Holmes is the fifth manager to be poached from Kames, following Stephen Snowden (pictured) and David Ennett, who defected to Artemis in November last year.
In a press release, Artemis also announced its plans to launch a new Short-Dated Global High Yield Bond Fund which will be managed by Ennett and Stephen Baines.
Kames had already announced Holmes was leaving his role as fixed income investment manager to pursue other opportunities after two and a half years. Prior to his role at Kames, he worked at Standard Life Investments from January 2013 as an analyst in the European high yield team, after starting his career at Cambridge Econometrics.
Graham Bentley noted Holmes’ exit coincides with Kames hiring of a new head of high yield. “It is exactly six months since the original team left, and I notice Holmes will be joining following what appears to be only a month’s notice,” Bentley said.
The same week Holmes’ exit had been announced, Kames revealed it had hired Thomas Hanson and Eleanor Price as high yield experts in an attempt rebuild its fixed income team.
Bentley said Artemis needed to boost their fixed income team in order to broaden their offering and hiring teams is a quick way to build a presence in a market.
“Teams know one another, and they will feel that the whole is greater than the sum of the parts. There is evidence that when portfolio teams move, that performance moves with them, to the detriment of the original management group, and further to the benefit of the recipient’s wider team. The new business learns from the hired team.”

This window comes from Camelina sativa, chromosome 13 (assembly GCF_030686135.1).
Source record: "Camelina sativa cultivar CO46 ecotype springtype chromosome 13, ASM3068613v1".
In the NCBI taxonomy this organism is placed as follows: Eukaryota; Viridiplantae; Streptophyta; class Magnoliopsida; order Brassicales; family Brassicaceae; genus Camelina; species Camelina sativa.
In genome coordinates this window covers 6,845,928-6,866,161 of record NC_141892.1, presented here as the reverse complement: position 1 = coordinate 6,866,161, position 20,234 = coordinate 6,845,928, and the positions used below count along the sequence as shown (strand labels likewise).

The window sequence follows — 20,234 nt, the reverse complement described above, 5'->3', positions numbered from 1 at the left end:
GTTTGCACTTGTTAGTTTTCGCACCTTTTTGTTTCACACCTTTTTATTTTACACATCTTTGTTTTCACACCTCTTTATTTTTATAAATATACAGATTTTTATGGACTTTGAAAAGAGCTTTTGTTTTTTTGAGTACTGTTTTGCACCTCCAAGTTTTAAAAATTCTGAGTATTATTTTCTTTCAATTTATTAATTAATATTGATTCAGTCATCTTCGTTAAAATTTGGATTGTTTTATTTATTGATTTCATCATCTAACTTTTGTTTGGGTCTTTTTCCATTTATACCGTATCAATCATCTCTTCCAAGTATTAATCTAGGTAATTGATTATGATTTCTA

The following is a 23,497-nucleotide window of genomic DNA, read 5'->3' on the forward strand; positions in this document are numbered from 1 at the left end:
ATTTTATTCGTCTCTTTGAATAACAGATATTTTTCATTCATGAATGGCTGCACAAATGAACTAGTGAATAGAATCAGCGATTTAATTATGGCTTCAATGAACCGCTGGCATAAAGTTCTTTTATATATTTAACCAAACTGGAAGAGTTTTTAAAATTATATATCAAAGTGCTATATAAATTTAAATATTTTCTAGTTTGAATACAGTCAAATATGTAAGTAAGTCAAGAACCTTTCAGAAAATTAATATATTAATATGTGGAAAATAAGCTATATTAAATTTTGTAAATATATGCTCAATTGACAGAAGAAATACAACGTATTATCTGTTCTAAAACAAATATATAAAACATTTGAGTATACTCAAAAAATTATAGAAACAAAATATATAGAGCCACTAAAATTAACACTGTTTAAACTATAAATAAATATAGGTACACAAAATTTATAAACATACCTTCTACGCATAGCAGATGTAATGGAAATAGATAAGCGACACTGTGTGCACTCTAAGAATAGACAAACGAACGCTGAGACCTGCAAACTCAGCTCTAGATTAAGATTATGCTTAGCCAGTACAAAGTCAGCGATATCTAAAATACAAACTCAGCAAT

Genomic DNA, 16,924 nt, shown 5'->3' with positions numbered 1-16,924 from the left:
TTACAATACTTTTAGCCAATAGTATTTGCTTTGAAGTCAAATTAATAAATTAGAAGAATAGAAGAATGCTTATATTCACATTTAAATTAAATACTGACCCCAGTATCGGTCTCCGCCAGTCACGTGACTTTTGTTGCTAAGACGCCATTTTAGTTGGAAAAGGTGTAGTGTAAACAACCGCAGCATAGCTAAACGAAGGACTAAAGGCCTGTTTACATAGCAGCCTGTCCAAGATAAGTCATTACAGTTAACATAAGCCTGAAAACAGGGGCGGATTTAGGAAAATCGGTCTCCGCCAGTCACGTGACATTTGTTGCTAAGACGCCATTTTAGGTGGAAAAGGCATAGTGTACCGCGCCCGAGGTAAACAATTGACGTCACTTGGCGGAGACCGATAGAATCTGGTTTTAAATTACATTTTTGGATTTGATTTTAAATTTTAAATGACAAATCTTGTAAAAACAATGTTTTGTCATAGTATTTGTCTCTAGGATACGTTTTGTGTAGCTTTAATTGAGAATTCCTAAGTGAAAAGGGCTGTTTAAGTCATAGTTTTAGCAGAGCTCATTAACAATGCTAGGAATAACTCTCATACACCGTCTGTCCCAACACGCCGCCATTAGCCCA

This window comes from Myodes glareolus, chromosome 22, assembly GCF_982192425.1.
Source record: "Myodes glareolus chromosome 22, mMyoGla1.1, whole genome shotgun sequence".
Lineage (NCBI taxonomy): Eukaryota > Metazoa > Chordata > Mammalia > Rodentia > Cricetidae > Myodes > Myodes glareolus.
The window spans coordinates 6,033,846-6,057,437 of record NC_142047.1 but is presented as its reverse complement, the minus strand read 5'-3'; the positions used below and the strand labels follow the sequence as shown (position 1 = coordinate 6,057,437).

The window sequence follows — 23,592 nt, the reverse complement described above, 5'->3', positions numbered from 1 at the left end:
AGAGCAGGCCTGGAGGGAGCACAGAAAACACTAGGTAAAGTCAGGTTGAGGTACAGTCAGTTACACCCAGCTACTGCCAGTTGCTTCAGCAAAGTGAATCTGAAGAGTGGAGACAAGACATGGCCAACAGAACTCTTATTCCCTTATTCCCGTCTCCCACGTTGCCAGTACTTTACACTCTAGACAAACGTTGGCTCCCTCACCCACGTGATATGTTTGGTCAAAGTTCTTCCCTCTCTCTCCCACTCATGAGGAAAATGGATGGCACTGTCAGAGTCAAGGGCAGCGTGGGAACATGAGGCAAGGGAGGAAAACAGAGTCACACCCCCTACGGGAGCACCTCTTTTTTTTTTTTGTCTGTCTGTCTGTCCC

Ryan Hughes, head of active portfolios at AJ Bell, said it comes as little surprise that additional members of the Kames fixed interest team are joining Snowden and Ennett, as it is “fairly common for a second wave of joiners after a high-profile move”.
“People want to work with people they like and trust and therefore old colleagues coming back together is a common occurrence with fund manager moves,” Hughes said.
The fact Kames were able to recruit experienced investors from rivals to run their products shows that the firm remains an attractive place to work, he said. “Kames have been looking to get back on the front foot and I’ll be taking a look at their re-shaped capability in the near future.”
Hughes pointed out it was not the first time Artemis had poached a whole team.
“Artemis have done this before when they poached almost the entire US equity team from Threadneedle and that has turned out to be very successful with strong performance and asset raising taking place over the years since they joined,” Hughes said. Cormac Weldon quit Threadneedle with the majority of his US equity team in 2014 and now runs over £3bn worth of funds.